The University Grants Commission’s (UGC) guidelines of July 6, 2020 on conducting final-year examinations for university students have created a storm. The commission’s insistence on online or pen-paper or a blend of the two modes in conducting examinations, albeit with a much delayed timeline, has been widely criticised. Punjab, Maharashtra, West Bengal, Delhi, Odisha and Tamil Nadu have already raised objections. Uttar Pradesh has announced that its universities will hold examinations. Delhi University students have termed the decision arbitrary and discriminatory, and have challenged it in the Delhi High Court.
The guidelines state that performance in examinations is necessary for “reflection of competence, performance and credibility that is necessary for global acceptability”. In the latest UGC communication, 182 universities have already conducted the examinations and 234 are planning to hold them in August and September.
Editorial | Testing times: On university exams
It is a matter of concern that our education system continues to be examination-centric and these guidelines fail to take into account the fact that the validity of examinations fundamentally depends on their reliability. Most examinations in India merely test an ability to recall facts or information rather than an understanding of those facts or an ability to use them in practical situations. Most teachers too are not trained in setting good papers particularly for online open-book examinations. Certification through examination is important but cannot and should not be the sole goal of education. Hundreds of our students every year take unfortunate steps because of examination stress. A one size fits all cannot apply to our universities as we have all kinds of universities, i.e. unitary, affiliating, private and subject specific.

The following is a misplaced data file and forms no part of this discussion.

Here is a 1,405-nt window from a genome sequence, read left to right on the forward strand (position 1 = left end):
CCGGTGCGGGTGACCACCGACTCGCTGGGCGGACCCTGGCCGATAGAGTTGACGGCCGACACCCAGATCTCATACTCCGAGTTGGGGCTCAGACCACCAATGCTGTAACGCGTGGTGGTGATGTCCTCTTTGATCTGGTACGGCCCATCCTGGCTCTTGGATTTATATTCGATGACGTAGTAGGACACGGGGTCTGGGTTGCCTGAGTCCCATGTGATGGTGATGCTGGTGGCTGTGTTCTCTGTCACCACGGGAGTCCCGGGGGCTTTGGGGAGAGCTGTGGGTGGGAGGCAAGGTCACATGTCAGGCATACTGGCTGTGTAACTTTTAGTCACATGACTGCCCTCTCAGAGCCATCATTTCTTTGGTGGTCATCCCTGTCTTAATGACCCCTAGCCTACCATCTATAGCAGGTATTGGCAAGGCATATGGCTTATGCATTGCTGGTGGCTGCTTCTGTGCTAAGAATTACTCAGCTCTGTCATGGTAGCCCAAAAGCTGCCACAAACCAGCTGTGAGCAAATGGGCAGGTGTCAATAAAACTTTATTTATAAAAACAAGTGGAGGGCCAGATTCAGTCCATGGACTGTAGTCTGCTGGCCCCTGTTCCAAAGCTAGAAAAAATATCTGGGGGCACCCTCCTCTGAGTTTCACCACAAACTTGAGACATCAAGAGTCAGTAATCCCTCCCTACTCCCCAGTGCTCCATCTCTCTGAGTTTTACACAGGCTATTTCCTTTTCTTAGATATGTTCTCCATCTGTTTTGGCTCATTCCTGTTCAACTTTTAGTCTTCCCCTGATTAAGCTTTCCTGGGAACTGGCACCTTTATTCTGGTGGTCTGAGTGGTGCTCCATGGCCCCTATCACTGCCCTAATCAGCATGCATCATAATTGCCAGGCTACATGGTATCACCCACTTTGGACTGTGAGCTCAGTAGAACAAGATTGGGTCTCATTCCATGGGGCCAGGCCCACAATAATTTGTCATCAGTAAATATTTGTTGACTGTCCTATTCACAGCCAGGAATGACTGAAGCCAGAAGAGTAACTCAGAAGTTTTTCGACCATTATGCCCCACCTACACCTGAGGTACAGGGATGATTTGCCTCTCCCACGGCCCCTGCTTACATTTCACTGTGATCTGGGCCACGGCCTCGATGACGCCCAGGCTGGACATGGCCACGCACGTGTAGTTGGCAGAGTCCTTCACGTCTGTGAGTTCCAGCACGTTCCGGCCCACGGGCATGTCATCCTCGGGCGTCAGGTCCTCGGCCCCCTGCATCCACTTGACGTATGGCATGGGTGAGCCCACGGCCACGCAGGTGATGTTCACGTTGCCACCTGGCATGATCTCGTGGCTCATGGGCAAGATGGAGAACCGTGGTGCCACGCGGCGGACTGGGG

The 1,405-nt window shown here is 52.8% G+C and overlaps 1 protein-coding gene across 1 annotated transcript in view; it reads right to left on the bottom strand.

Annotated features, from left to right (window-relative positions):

There is nothing like the UGC in the United States. The UGC was fundamentally meant to be the fund granting institution as is clear from its nomenclature. But the UGC Act 1956 does confer on it the power of ‘coordination and determination of standards’ in universities as well and, therefore, it has become the regulator of higher education.
Today, the higher education sector is overregulated and underfunded. The present government at the Centre wants to replace the UGC with a higher education commission. The United Progressive Alliance too had introduced a bill on similar lines. Since universities are autonomous bodies, in these testing times this autonomy can help us in finding solutions keeping in view the specific situation of each university.
In fact the first set of guidelines regarding examinations and academic calendar was issued by the UGC on April 29 and was demonstrative of UGC Chairman Prof. D.P. Singh’s flexible and inclusive approach, allowing universities to promote students not in their final year, on the basis of a combination of internal evaluation and marks/grades in previous semesters. These guidelines gave much flexibility to universities and were welcomed. However, this scheme was not extended to final-year students.
Before the new UGC guidelines were released, Rajasthan, Haryana and Maharashtra had already cancelled examinations for final-year students.
Let the cooperative federalism rather than ego guide us in this matter.
While the decision has been justified by reference to other universities across the world, the systems that these universities are following are largely accommodative of students’ concerns. In fact in foreign universities, each teacher has the freedom to devise his own evaluation mechanism.
The shadow of the virus